Reflections on a basic rig

  • 27 Jun 2019 11:52
    Message # 7679779

    I have been going to the Scottish meets for years, in fact David said I was not to come to another until I had my own junk! Well having just retired and seeing a Coramandel at Dunoon, I jumped at the chance, so have finally and properly joined the Clan. With 10 days of sailing, from flat calm to short periods of D7, here are my reflections.

    As an (ex?) windsurfer the junk rig seem so right and natural, what a great rig. So handy, especially at such a small size it is up in jiffy and down in a flash. Close manoeuvring is easy as it can be let out to lurk a while, and a quick tug on the boom sheet gets you going.

    Being a basic flat rig it does need some wind especially close hauled. There is a narrow sweet angle, though this may help in its ability to truck along up wind with the helm fixed. (Not so off wind). The boat does need more umph in lower winds, more sail area and some shape. I did a quick and dirty experiment with a water sail rigged below the boom, made of an old polytarp which seemed to add on about half a knot.

    Getting a good looking sail when deep reefed was a problem, there was a huge amount a twist. That said, with the yard well past 90deg you can sail by the lee at quite an angle. I did rig up downhauls to battens 2 & 3 (from top), and to the boom. The upper ones are a slight hassle as you can forget to release them, though to the boom seems essential and creates no issues. This all helped, as did a light line to the top batten, it did catch tacking, but was easily flicked over. With a bit more time I will try other sheeting options.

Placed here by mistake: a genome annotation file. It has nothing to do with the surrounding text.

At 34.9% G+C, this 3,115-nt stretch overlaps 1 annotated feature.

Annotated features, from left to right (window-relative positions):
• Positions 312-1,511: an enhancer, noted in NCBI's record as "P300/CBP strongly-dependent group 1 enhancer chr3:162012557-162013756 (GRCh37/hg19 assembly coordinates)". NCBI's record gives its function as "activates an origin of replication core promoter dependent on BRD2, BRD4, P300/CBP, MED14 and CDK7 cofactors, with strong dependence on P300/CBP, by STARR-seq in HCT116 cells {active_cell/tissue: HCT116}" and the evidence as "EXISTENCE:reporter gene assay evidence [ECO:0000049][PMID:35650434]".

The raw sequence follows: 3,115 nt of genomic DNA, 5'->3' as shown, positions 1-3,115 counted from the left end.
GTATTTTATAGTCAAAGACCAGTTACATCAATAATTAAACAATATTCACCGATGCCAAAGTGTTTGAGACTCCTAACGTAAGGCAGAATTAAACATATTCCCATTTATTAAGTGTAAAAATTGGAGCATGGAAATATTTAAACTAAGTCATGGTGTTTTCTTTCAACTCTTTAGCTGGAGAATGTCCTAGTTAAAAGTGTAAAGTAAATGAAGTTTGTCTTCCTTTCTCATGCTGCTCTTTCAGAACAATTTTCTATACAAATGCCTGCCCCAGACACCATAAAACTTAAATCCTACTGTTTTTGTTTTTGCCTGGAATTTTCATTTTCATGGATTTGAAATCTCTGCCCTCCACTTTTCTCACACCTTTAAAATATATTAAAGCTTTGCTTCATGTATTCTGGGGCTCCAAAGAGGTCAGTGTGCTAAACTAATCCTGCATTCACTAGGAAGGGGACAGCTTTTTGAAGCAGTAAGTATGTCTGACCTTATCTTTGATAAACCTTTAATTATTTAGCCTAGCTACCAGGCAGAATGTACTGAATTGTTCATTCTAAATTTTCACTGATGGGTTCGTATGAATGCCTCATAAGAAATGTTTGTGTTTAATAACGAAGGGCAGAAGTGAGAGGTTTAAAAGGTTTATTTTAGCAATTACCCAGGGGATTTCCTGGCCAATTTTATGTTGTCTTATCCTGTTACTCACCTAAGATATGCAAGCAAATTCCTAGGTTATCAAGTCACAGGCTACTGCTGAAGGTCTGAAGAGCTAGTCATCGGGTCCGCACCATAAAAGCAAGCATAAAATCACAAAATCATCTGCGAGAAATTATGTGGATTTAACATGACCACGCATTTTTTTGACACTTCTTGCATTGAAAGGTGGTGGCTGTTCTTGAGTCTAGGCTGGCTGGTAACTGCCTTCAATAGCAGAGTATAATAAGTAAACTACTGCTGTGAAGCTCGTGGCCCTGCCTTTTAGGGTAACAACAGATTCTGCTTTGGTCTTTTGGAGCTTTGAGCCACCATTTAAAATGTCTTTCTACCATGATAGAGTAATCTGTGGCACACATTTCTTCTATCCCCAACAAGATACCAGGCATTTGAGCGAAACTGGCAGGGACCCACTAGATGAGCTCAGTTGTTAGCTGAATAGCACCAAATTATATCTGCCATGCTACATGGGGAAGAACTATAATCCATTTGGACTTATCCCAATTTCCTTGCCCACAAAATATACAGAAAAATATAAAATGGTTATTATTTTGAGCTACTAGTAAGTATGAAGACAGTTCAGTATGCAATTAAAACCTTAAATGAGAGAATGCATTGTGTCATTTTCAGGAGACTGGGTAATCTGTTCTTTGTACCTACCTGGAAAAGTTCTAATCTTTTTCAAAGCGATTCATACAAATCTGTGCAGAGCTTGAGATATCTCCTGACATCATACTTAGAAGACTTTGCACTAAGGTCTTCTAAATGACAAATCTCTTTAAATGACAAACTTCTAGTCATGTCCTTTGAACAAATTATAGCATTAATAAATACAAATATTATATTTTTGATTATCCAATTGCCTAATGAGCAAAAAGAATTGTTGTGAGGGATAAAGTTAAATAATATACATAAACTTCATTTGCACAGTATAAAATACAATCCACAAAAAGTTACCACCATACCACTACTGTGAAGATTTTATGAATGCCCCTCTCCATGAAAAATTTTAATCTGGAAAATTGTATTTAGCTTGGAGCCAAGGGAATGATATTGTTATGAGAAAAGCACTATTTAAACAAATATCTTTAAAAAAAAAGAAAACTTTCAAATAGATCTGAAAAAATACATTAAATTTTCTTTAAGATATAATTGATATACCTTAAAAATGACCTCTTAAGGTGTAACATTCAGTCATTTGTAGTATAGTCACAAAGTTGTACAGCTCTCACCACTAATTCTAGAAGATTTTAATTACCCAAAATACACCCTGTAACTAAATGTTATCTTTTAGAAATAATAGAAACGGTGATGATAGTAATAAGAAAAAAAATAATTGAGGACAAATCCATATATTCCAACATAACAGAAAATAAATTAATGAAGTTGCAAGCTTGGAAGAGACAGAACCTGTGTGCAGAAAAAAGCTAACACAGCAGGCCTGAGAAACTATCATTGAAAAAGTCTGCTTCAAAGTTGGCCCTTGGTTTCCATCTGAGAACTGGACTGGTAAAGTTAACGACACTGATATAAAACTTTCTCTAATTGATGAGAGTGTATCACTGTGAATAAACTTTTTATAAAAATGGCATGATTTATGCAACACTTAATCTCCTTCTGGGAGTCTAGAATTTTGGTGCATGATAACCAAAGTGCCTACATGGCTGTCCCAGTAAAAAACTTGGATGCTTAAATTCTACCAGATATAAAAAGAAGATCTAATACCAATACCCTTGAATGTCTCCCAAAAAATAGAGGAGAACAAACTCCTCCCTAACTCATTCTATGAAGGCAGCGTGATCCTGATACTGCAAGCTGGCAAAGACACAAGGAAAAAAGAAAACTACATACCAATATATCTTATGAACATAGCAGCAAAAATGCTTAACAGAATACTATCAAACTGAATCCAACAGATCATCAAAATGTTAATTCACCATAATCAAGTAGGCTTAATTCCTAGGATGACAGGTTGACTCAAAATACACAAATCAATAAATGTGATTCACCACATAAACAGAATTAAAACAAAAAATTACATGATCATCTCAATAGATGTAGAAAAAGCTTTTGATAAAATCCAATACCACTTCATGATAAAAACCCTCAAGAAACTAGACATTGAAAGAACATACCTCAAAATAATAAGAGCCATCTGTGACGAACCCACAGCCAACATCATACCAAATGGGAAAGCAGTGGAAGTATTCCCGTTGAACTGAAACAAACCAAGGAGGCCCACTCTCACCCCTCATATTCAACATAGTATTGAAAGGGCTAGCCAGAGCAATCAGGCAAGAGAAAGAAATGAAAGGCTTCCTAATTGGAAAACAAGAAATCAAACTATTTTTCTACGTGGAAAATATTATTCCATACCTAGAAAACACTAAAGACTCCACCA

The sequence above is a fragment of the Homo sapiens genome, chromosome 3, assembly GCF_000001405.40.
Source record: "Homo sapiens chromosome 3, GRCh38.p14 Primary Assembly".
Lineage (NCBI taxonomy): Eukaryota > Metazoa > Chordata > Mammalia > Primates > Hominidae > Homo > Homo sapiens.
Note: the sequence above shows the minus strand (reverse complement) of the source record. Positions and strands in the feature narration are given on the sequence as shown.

Letting the sail out to 90 Deg did work well for lying a-hull, though she did roll somewhat. Getty moving again took a little persuasion if going back up wind.

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       " ...there is nothing - absolutely nothing - half so much worth doing as simply messing about in junk-rigged boats" 
                                                               - the Chinese Water Rat

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